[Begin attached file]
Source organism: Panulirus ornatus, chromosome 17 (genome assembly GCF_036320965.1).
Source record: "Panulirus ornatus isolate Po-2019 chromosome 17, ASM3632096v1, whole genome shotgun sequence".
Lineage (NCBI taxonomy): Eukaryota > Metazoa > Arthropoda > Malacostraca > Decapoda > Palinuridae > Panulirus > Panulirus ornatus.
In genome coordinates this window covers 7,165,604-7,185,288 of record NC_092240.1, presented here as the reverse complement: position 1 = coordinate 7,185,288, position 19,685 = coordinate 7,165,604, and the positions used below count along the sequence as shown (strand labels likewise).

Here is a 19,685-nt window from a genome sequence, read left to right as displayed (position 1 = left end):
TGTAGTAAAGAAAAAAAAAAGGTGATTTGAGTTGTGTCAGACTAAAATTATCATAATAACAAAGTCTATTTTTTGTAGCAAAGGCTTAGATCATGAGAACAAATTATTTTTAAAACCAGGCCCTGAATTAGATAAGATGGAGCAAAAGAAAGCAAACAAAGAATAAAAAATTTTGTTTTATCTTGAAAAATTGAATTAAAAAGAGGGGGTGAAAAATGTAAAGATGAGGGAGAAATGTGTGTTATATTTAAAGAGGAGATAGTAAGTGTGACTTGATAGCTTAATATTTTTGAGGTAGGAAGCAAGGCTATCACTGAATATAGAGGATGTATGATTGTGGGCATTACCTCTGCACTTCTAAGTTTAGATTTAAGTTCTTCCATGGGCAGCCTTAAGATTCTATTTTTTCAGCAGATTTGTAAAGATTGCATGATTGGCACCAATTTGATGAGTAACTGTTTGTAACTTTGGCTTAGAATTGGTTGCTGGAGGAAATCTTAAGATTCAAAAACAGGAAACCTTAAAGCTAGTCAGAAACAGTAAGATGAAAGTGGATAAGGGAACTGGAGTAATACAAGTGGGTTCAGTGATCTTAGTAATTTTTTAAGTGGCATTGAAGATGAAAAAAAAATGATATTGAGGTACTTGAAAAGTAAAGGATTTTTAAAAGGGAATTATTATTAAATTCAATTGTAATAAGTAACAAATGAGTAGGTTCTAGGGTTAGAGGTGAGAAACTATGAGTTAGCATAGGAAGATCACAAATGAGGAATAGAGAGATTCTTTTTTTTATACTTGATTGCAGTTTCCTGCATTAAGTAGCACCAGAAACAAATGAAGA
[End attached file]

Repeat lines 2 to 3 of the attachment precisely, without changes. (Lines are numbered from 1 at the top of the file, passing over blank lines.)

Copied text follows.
Source record: "Panulirus ornatus isolate Po-2019 chromosome 17, ASM3632096v1, whole genome shotgun sequence".
Lineage (NCBI taxonomy): Eukaryota > Metazoa > Arthropoda > Malacostraca > Decapoda > Palinuridae > Panulirus > Panulirus ornatus.